Opening the door, I glance over at her and her head slowly turns in my direction. She also takes a slow, deep inhaling breath.
"Hello, Dr. Davis, the usual?" Myra asks, causing me to jump at the sudden sound of her voice.
"Good morning, Myra. Yes, please, the usual," I reply looking behind me, afraid she’ll leave before I get the nerve to say something to her.
This is it, Davis, time to man up.
After paying for my coffee, I walk toward her, taking note of her dog first as I don't particularly want him biting me today. Surprisingly, he does nothing but sniff my shoes.
"Excuse me, Miss?" I finally say to her. With the exception of the slight tilt of her head, she doesn’t move.
"May I approach your dog? He’s very handsome and very well trained. If I may be permitted, I have a treat for him." I dig in my pocket for the treat I’ve carried for the last several weeks while trying to get up the nerve to speak to her.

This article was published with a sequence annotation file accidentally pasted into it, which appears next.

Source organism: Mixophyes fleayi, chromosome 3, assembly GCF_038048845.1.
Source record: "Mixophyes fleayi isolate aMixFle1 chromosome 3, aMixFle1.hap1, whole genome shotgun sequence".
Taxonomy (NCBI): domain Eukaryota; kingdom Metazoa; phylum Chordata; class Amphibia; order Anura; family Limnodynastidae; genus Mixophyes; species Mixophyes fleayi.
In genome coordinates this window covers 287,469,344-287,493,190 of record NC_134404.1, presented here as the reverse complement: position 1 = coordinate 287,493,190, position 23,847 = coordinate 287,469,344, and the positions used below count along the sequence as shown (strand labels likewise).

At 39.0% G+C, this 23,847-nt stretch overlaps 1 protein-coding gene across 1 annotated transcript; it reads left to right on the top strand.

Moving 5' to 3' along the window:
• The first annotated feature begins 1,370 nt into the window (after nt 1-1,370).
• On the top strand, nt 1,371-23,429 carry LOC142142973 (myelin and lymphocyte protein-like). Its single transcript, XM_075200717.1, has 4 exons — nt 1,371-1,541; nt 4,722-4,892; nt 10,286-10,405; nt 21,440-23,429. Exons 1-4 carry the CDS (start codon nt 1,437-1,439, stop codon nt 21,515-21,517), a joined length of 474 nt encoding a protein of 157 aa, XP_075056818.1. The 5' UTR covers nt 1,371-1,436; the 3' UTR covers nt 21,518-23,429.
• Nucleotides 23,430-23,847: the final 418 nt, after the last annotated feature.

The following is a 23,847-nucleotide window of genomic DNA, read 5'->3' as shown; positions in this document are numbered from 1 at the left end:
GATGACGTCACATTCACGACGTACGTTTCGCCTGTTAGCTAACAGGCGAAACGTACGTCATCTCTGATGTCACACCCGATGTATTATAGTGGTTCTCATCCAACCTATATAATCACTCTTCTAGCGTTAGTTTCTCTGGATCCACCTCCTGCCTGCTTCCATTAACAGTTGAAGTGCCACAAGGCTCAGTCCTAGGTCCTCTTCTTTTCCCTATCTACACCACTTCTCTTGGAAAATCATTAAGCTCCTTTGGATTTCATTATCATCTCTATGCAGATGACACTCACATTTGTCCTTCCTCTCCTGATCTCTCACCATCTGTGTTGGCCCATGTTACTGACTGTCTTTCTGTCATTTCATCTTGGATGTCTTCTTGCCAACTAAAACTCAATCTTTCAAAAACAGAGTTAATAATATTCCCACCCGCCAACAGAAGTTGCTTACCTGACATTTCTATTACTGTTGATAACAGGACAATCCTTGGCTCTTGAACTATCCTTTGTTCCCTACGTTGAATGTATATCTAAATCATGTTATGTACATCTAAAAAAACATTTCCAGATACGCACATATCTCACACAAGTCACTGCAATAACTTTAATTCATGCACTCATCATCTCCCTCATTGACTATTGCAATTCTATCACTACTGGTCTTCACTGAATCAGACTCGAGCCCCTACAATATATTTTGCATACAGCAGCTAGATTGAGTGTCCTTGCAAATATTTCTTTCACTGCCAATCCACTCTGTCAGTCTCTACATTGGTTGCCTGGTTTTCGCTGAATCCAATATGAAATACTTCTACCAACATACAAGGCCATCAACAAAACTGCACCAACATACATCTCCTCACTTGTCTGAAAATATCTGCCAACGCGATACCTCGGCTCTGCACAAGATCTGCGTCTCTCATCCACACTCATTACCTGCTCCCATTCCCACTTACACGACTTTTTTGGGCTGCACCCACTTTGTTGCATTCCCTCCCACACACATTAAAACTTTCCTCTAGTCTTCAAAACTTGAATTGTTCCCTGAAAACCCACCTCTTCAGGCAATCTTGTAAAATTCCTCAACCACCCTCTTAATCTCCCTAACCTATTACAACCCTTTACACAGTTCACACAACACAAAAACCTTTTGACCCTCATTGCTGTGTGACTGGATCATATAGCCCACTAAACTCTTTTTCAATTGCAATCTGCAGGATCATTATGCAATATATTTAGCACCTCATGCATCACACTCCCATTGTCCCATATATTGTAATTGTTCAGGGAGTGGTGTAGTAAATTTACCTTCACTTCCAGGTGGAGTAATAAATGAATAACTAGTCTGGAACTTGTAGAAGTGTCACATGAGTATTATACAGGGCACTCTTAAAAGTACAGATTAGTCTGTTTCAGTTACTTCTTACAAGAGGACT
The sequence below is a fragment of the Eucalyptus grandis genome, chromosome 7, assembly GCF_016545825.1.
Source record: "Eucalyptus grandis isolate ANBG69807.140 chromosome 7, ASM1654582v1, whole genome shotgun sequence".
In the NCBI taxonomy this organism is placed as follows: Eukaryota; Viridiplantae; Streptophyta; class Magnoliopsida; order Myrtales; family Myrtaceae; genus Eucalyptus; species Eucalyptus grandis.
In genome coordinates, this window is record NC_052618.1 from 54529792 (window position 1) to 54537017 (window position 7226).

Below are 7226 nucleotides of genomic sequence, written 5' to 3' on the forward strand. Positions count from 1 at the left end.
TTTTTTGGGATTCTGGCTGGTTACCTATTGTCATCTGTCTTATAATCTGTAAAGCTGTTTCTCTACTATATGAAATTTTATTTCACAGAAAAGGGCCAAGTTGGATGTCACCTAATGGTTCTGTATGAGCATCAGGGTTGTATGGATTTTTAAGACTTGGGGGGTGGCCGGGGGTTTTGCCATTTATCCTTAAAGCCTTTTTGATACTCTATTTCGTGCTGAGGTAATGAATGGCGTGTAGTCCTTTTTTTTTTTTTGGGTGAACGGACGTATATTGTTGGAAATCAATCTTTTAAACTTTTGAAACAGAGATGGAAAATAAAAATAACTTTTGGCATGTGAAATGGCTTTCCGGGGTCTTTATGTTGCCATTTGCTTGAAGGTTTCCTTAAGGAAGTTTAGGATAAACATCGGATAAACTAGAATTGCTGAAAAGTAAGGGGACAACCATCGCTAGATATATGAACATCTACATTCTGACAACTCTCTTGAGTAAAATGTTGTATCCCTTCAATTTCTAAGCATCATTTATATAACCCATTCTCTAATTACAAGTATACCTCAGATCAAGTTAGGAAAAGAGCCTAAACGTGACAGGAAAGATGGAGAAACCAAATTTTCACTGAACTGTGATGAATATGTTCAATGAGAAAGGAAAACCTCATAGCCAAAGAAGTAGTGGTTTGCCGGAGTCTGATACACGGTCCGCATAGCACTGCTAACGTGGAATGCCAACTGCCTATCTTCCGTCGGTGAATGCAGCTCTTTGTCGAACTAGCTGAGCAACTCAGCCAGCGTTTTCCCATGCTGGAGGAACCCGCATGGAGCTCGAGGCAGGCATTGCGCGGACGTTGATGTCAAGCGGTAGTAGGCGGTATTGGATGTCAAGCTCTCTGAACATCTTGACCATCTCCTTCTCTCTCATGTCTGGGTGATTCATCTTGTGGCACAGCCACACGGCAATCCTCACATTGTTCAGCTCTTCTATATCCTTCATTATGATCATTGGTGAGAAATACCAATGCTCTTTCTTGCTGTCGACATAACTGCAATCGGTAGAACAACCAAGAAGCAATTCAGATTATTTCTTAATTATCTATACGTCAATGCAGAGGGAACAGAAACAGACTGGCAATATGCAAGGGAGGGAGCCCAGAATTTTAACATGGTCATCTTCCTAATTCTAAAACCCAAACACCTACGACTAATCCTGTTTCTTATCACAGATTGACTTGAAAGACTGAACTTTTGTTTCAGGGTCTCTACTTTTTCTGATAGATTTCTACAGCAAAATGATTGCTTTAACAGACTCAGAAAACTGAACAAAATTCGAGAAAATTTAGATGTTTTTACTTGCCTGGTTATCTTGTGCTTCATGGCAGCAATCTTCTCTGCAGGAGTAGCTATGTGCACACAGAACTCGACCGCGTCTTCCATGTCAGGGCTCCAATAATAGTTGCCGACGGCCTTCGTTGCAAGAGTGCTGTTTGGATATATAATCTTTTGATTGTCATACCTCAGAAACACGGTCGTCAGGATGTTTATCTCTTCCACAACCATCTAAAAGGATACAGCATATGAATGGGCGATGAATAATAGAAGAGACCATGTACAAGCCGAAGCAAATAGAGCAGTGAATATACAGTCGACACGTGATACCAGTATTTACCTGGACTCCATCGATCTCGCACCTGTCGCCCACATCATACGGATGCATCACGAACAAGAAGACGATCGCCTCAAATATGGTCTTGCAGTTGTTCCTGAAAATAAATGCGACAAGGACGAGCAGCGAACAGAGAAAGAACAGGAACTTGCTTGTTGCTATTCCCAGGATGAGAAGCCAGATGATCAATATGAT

"I don't give him treats," she replies. Her voice takes me by surprise. It's very feminine.
"Oh. Well, then. I'm sorry to intrude." Feeling dismissed, I continue to linger at her table, trying to think of something, anything, to say to her. When nothing comes to mind, I turn to leave.
"But I can make an exception since you asked so kindly." My head snaps back around to look at her, and she’s smiling and, good Lord, her face changes completely. If she couldn't get any more beautiful, she does when she smiles.
"That’s good, because you should have seen the look on his face when you said no. He rolled his eyes and stuck his tongue out at you." There’s her laugh.
"Conrad, are you talking to strangers again? We've talked about this. No Sophie for you tonight." She bends down to pet her beautiful German shepherd.
"Sophie?" I ask, setting my coffee on her table.
"Sophie is Conrad's girlfriend. When he's bad, his punishment is that he doesn't get any girl time," she explains with a grin.
"No girl time? Well, Conrad, that's serious stuff right there. I'm sorry I messed up your love life, pal," I say, stooping down to give him the treat and chuckling when he devours it, barely even chewing.
"You take care of your Mistress, you hear?" I say before standing back up and looking at her. She faces my direction, still smiling.
"I'm sure he'd say 'thank you'. I rarely treat him when he’s working." She bends down to give him two firm pats on his side and he rewards her with a lick on her arm.